Many liked the idea, but are concerned about parking, with some suggesting they would support the initiative if issues were addressed.
One Victoria Street store owner said vehicular traffic directly equates to business.
“We need traffic,” Jonathan Buchner of Jonathan Buchner Gems and Jewellery said. “We need access to our business. It’s why I have a downtown business.”
Others suggested downtown parking issues are more perception than reality, with residents unwilling or unable to walk.
The bottom line? If customers aren’t happy, it’s bad for business.
The owner of Bikini Bill’s, Bill Sanesh Jr., went so far as to call closing Victoria Street to vehicular access the “worst idea,” stating sales are directly linked to parking stalls and suggesting social issues in the area would be amplified without proper security to monitor pedestrian-only streets.
Some business owners feel the area could work if the space is animated with activities or performers.
However, limitations around the number of people who can gather are in effect due to the COVID-19 pandemic.
The least receptive block to closing Victoria Street to vehicular access was First Avenue, with 60 per cent of businesses reached by KTW opposed.
Meanwhile, the block most willing to close the street was Fourth Avenue, with nearly three-quarters of the businesses reached open to the idea.
The city recently approved a permit for the Kamloops Regional Farmers’ Market to close the street partially on Wednesdays through the end of October.
More views on the issue
• Universal Reproductions and Engineering Supplies on First Avenue said it would not support closing Victoria Street during business hours because “parking is bad enough.”
It would, however, support closure after 5 p.m. Another business suggested rotating block closures.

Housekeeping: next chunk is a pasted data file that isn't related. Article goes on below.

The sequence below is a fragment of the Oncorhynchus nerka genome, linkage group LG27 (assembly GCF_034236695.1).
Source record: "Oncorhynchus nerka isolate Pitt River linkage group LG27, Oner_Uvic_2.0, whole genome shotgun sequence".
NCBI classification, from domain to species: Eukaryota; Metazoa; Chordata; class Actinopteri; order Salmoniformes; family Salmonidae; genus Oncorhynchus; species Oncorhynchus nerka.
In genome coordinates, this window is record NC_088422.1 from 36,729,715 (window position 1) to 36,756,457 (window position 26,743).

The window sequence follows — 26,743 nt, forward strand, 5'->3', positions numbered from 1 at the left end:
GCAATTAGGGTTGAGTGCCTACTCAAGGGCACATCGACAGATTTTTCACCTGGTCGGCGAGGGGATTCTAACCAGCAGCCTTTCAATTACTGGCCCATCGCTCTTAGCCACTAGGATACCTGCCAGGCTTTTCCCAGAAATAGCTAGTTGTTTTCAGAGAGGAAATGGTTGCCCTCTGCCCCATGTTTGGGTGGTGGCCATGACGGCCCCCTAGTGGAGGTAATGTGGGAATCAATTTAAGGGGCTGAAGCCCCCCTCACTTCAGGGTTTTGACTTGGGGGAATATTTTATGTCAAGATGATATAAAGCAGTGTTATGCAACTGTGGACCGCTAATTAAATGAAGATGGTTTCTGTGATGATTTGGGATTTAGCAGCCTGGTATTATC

• There were two differing views from Second Avenue on the issue of pedestrian malls.
One suggested places like Calgary and Colorado have benefited from street malls, creating vibrancy.
Another stated: “The history of post-war urban design is littered with failed attempts to turn traditional ‘main streets’ into pedestrian malls.
“Complete closure to vehicle traffic has generally not been successful and should be done only where all of the elements to assure success are in place. Kamloops has a successful traditional ‘main street’ and that should be celebrated.”
• A gift shop staffer said they would be concerned about losing senior clientele, of whom there are many in Kamloops and who still tend to choose brick and mortar over online shopping.
Without parking in front of their business, that makes coming downtown less accessible for seniors.
• Three different owners on different blocks separately told KTW that when the Wednesday farmers’ market sets up shop on Victoria Street, it detracts from business. “My heart broke when I came to realize that the farmers’ market was hurting our business,” one said.
• Fratelli Foods owner Mario Pietramala said the idea to close Victoria Street to vehicular access has been done and discussed many times over the years , noting that every time it happens, “you might as well lock the doors and go home.”
He said while the idea “looks cool” and might work in places like New York City, it is not appropriate in Kamloops, pointing out businesses such as Walmart and Costco would never eliminate parking.